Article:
UT scientists create a multisensory experience to use in hospitals
HELPS PATIENTS TO RECOVER Nature has been proven to facilitate patients’ recovery and to improve general well-being of people who spend a lot of time indoors. Yet not everyone has the opportunity to go into nature, so the question is: how do you provide access to nature if it simply is not around? Researchers from the University of Twente have decided to digitalize it.
‘You need the dynamic experience with nature’
T-based scientists Thomas van Rompay, Geke Ludden and Gijs Huisman are working on a Tech4People project titled Digitalizing Nature to Increase Resilience. ‘Research has shown that exposure to nature is particularly beneficial for patients in hospital settings, which is what our initial project will focus on,’ explains Thomas van Rompay. ‘The idea can, however, be applied to other domains. Nature exposure is helpful for everyone, including office workers, employees in factories or people in urban areas.’
Vision, sound and touch Nature’s positive influence on people’s well-being has already been proven. A study by Roger Ulrich from 1984, for instance, compared two groups of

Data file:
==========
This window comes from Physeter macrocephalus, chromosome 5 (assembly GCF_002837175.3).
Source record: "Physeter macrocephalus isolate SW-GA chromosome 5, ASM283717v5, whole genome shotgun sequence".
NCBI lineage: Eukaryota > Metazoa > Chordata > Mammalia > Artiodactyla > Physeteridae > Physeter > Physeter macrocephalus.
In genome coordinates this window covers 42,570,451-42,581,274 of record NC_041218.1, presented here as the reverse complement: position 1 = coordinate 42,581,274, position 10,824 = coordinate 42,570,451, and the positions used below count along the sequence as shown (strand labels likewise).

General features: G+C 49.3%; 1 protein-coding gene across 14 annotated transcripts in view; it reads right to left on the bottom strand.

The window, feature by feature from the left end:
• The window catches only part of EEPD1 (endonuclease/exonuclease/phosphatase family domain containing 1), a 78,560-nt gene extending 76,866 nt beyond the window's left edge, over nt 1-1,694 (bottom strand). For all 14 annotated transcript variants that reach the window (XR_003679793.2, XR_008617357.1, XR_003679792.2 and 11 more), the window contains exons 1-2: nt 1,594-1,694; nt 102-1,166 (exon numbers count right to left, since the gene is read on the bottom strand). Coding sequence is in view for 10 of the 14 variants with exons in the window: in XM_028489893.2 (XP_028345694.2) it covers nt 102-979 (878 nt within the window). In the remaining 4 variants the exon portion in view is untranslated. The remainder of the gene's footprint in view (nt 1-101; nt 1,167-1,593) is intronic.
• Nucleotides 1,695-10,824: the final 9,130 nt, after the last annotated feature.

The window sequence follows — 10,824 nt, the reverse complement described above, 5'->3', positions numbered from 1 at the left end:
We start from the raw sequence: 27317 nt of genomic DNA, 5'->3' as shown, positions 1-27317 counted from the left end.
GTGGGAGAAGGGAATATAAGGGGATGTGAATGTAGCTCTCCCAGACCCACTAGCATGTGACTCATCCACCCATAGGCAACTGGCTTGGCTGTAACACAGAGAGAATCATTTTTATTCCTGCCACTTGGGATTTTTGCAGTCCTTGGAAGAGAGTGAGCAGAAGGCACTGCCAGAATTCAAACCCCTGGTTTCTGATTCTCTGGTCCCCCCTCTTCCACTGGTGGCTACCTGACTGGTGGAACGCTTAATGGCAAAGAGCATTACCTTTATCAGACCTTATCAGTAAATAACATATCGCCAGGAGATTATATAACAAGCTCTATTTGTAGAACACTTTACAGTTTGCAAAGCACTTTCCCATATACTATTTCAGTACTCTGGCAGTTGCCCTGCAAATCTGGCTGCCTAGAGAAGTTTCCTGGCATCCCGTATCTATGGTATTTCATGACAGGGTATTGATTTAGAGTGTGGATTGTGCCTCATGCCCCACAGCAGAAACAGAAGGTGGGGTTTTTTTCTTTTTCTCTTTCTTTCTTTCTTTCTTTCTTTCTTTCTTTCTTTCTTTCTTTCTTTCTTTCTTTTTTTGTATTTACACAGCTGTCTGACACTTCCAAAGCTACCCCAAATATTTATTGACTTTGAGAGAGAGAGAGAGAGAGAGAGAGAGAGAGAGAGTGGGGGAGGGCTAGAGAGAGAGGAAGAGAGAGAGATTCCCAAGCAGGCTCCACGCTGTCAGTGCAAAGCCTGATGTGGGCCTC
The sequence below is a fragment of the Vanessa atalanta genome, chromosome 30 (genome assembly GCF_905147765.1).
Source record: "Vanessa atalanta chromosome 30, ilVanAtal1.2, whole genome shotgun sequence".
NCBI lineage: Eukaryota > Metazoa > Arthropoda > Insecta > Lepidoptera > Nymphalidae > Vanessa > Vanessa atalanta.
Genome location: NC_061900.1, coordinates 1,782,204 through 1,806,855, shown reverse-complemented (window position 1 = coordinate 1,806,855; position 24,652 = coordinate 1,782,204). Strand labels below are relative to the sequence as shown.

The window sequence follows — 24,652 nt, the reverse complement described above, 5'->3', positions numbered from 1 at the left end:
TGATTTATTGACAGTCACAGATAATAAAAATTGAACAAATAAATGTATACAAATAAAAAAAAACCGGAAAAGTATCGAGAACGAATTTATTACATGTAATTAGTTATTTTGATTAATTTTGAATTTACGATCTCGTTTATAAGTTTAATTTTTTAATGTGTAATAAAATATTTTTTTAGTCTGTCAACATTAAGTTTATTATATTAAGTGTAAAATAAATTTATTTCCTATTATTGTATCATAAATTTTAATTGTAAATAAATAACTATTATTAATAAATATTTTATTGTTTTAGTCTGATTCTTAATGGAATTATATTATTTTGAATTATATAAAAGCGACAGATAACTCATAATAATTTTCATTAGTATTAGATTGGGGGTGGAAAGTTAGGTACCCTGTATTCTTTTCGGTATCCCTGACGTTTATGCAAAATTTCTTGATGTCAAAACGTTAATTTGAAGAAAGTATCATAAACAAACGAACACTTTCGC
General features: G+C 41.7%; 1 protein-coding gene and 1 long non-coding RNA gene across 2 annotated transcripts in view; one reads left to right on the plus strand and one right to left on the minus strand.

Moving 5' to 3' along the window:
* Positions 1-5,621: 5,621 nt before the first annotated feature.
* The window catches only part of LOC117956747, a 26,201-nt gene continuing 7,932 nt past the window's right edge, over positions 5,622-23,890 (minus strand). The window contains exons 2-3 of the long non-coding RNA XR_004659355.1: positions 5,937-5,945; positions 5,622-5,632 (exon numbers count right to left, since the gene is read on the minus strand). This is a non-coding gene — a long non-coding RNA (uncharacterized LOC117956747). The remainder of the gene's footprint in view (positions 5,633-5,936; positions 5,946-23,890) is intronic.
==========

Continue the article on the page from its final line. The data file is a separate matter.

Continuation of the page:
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patients: one with a view of green scenery full of nature elements, the other with a view of a brick wall. The patients, who could look out their windows and see trees, recovered faster and used less medicine. The UT project builds on these findings. ‘We try to zoom in on specific features of nature that should do the trick,’ clarifies Geke Ludden. ‘We plan to use all possibilities of technology and create a multisensory experience for patients recovering in hospitals. We will combine vision, sound and even haptic features.’ One of the goals of the project is to create realistic nature projections, possibly in a form of a virtual window which allows the user to forget that the nature is only digital. ‘We also want to use subtle sounds and maybe even scents and imitations of wind. Everything has to be very subtle, though. People shouldn’t even be able to notice it. The digital